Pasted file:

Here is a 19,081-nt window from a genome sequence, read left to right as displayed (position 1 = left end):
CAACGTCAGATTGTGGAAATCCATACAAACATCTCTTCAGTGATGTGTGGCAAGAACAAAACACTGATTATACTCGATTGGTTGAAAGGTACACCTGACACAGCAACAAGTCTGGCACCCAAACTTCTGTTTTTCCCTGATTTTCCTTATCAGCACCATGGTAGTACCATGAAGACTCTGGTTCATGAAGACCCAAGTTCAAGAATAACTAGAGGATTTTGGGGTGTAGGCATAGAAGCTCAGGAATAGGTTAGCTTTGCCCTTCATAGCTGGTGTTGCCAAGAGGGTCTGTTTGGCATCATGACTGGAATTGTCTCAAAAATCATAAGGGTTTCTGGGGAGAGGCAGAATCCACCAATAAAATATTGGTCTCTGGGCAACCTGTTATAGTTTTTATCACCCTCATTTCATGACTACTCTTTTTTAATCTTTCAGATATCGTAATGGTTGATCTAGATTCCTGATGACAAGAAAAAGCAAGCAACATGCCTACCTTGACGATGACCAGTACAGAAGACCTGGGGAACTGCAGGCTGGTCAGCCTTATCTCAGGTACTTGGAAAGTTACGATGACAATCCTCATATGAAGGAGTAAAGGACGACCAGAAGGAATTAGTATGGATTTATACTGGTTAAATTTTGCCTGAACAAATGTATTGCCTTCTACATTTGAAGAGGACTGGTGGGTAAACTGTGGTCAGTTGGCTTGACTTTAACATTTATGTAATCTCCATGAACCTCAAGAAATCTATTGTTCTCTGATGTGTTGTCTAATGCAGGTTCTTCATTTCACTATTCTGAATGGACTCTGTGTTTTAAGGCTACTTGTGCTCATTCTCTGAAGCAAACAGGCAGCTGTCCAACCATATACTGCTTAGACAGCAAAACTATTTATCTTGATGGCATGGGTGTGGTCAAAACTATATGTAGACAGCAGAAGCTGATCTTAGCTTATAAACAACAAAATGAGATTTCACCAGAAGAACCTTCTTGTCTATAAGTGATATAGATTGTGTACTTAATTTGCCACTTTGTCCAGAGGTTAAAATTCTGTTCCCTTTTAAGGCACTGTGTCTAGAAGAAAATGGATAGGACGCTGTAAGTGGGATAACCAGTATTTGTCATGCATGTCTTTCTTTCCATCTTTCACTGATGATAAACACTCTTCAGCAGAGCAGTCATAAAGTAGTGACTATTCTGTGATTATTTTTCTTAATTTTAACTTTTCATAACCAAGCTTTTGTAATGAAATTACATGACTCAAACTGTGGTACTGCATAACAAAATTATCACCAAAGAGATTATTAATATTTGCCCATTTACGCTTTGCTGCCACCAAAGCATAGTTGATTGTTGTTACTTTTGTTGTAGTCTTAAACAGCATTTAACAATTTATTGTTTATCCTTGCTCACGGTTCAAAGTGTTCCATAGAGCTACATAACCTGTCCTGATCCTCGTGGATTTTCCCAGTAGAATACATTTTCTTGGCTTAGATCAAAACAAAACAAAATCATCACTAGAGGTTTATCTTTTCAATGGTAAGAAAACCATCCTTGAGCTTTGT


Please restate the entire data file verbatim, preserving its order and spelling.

Here is a 19,081-nt window from a genome sequence, read left to right as displayed (position 1 = left end):
CAACGTCAGATTGTGGAAATCCATACAAACATCTCTTCAGTGATGTGTGGCAAGAACAAAACACTGATTATACTCGATTGGTTGAAAGGTACACCTGACACAGCAACAAGTCTGGCACCCAAACTTCTGTTTTTCCCTGATTTTCCTTATCAGCACCATGGTAGTACCATGAAGACTCTGGTTCATGAAGACCCAAGTTCAAGAATAACTAGAGGATTTTGGGGTGTAGGCATAGAAGCTCAGGAATAGGTTAGCTTTGCCCTTCATAGCTGGTGTTGCCAAGAGGGTCTGTTTGGCATCATGACTGGAATTGTCTCAAAAATCATAAGGGTTTCTGGGGAGAGGCAGAATCCACCAATAAAATATTGGTCTCTGGGCAACCTGTTATAGTTTTTATCACCCTCATTTCATGACTACTCTTTTTTAATCTTTCAGATATCGTAATGGTTGATCTAGATTCCTGATGACAAGAAAAAGCAAGCAACATGCCTACCTTGACGATGACCAGTACAGAAGACCTGGGGAACTGCAGGCTGGTCAGCCTTATCTCAGGTACTTGGAAAGTTACGATGACAATCCTCATATGAAGGAGTAAAGGACGACCAGAAGGAATTAGTATGGATTTATACTGGTTAAATTTTGCCTGAACAAATGTATTGCCTTCTACATTTGAAGAGGACTGGTGGGTAAACTGTGGTCAGTTGGCTTGACTTTAACATTTATGTAATCTCCATGAACCTCAAGAAATCTATTGTTCTCTGATGTGTTGTCTAATGCAGGTTCTTCATTTCACTATTCTGAATGGACTCTGTGTTTTAAGGCTACTTGTGCTCATTCTCTGAAGCAAACAGGCAGCTGTCCAACCATATACTGCTTAGACAGCAAAACTATTTATCTTGATGGCATGGGTGTGGTCAAAACTATATGTAGACAGCAGAAGCTGATCTTAGCTTATAAACAACAAAATGAGATTTCACCAGAAGAACCTTCTTGTCTATAAGTGATATAGATTGTGTACTTAATTTGCCACTTTGTCCAGAGGTTAAAATTCTGTTCCCTTTTAAGGCACTGTGTCTAGAAGAAAATGGATAGGACGCTGTAAGTGGGATAACCAGTATTTGTCATGCATGTCTTTCTTTCCATCTTTCACTGATGATAAACACTCTTCAGCAGAGCAGTCATAAAGTAGTGACTATTCTGTGATTATTTTTCTTAATTTTAACTTTTCATAACCAAGCTTTTGTAATGAAATTACATGACTCAAACTGTGGTACTGCATAACAAAATTATCACCAAAGAGATTATTAATATTTGCCCATTTACGCTTTGCTGCCACCAAAGCATAGTTGATTGTTGTTACTTTTGTTGTAGTCTTAAACAGCATTTAACAATTTATTGTTTATCCTTGCTCACGGTTCAAAGTGTTCCATAGAGCTACATAACCTGTCCTGATCCTCGTGGATTTTCCCAGTAGAATACATTTTCTTGGCTTAGATCAAAACAAAACAAAATCATCACTAGAGGTTTATCTTTTCAATGGTAAGAAAACCATCCTTGAGCTTTGT